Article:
A standard shipboard suite of geochemical analyses of pore water and organic and inorganic sediment properties was conducted on samples from Site U1332. Alkalinity values increase from ~2.2 to 3.4 mM downsection, and Sr2+ increases from ~80 to ~110 µM. H4SiO4 remains relatively stable between 400 and 600 µM above 90 m depth in the Oligocene nannofossil oozes but increases to 800–1000 µM in the Eocene silica-rich radiolarian oozes. Carbonate coulometry yielded carbonate contents of ~85 wt% in the Oligocene nannofossil ooze and horizons with up to 60 wt% CaCO3 in the middle Eocene radiolarian-rich oozes. Total organic carbon (TOC) contents were measured both by difference between total carbon (TC) and total inorganic carbon (IC) as well as by using an acidification method. Using the acidification method, TOC values were <0.3 wt% for all measured samples. The top ~5 m shows values of 0.18–0.17 wt% TOC. Between ~40 and 70 m CSF the measurements indicate TOC below the detection limit of 0.03 wt%, and downhole from this, values are generally low. We conducted a high-resolution Rhizon pore water experiment across an alkalinity trough around 40 m CSF, which highlighted comparisons between squeezed and Rhizon-sampled pore waters. Additional ephemeral samples were taken for shore-based microbiology and permeability studies.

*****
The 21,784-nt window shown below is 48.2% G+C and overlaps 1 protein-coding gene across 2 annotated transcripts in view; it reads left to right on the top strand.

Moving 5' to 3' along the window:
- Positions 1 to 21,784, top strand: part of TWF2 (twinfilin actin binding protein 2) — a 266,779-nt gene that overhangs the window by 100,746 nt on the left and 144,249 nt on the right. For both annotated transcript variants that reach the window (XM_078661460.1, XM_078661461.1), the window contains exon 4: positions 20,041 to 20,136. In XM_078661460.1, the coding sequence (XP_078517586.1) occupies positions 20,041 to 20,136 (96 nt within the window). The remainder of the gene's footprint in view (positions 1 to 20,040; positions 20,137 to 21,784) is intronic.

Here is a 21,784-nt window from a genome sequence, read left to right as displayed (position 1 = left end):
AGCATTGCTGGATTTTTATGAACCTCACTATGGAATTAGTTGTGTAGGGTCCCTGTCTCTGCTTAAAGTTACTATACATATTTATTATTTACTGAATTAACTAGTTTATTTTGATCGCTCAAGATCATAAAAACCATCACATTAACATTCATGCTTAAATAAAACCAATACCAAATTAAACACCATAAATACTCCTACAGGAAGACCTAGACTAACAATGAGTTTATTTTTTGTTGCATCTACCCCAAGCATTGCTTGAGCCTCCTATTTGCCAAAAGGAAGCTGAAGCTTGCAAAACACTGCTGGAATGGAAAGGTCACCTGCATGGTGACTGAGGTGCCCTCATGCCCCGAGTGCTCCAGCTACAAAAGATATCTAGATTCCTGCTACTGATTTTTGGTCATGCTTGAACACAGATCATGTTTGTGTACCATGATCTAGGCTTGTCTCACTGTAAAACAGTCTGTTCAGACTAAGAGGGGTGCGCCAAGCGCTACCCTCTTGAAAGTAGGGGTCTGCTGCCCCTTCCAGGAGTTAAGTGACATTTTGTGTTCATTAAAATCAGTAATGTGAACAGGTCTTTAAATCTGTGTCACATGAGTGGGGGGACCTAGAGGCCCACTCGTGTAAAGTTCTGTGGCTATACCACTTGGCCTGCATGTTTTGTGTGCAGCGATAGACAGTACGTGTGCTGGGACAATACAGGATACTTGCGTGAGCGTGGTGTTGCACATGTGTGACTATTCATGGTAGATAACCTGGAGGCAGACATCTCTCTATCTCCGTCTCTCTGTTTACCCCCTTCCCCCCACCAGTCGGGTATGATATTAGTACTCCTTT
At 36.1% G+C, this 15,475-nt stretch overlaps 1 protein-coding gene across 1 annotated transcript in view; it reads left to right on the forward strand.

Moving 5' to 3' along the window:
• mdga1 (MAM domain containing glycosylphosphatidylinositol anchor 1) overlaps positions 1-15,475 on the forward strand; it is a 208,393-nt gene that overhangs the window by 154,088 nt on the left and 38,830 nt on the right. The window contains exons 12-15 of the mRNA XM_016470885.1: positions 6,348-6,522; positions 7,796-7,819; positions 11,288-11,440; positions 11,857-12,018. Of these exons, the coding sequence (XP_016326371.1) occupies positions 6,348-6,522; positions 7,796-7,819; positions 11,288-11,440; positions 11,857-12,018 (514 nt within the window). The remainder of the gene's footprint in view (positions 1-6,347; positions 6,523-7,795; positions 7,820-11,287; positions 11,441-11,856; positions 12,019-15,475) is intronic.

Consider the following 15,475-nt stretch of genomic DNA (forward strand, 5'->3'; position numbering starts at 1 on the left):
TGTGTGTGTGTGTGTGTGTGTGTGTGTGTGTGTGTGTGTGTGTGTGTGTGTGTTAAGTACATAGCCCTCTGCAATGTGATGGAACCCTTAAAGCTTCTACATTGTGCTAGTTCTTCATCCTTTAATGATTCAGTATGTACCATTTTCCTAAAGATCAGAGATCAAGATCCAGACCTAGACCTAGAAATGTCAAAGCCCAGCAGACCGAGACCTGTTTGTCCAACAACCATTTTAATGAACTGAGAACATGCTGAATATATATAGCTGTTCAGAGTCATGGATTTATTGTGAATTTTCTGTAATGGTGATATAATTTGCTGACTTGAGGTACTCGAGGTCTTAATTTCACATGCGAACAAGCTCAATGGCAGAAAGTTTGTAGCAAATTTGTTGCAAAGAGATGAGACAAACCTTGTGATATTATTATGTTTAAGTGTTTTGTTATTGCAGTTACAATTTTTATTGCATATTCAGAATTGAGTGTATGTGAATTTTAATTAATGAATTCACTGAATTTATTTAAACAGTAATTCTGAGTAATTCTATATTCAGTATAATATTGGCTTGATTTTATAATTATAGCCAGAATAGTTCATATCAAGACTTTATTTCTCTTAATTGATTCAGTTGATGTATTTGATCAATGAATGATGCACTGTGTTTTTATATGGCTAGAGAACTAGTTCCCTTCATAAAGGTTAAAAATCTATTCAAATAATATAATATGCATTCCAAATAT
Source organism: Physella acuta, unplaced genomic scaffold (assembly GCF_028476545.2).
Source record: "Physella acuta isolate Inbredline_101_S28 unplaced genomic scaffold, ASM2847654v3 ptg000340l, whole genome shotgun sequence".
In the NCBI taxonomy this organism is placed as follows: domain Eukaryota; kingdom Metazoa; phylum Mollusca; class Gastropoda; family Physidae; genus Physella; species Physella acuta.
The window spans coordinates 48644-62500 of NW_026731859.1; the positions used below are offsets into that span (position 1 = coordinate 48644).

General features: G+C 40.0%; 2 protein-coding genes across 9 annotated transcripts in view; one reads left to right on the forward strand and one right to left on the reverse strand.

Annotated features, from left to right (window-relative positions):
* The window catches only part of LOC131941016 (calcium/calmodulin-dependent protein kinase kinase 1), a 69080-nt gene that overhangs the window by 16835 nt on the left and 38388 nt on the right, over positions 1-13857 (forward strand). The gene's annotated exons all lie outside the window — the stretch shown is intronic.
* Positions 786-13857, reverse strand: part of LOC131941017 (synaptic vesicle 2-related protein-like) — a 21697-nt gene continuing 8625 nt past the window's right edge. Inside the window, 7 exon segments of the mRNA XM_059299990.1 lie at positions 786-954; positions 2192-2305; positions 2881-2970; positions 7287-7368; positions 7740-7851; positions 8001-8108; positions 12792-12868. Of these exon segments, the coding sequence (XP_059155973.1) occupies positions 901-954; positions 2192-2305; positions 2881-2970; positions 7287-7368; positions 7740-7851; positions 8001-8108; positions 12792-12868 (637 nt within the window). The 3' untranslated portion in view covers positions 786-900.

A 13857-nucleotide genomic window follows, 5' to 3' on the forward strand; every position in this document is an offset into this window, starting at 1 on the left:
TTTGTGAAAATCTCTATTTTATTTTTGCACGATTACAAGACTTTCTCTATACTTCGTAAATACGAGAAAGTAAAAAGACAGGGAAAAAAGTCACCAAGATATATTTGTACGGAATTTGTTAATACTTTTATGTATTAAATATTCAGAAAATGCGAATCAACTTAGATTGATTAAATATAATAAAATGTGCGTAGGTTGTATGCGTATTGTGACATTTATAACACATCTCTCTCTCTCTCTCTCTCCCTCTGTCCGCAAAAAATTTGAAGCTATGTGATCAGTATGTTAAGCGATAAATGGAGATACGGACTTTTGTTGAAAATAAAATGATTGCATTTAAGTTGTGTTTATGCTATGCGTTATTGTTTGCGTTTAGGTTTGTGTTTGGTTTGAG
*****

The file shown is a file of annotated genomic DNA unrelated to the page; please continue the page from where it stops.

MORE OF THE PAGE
Wireline logging provided valuable information to constrain the interval of porcellanite and chert formation within the borehole. Downhole NGR, density, and magnetic susceptibility logs provide important constraints on the poorly recovered lithologies below and between porcellanite-bearing horizons. The logging data document the presence of two thin porcellanite horizons at ~126 and 130 m wireline log depth below seafloor (WSF) and an ~14 m thick interval of increased magnetic susceptibility, reduced conductivity, and enhanced density and photoelectric factor that appears to be the dark and dense clays and zeolitic clays above basement, rather than carbonate. Integration with the seismic data will allow further improvements with the regional seismic interpretations. Data from Site U1332 indicate that the top of seismic Horizon P2 (Lyle et al., 2002) correlates with the top of the porcellanite section, just as it did for Site U1331. No Formation MicroScanner (FMS) data were collected, as it was not possible to retrieve the "paleo-" triple-combination (triple combo) tool string back into the bottom-hole assembly (BHA). Eight downhole temperature measurements were conducted in Holes U1332B and U1332C with the advanced piston corer temperature (APCT-3) tool. Three of these yielded good data; the other measurements were impaired by strong, sometimes >3 m heave during operations in Hole U1332B.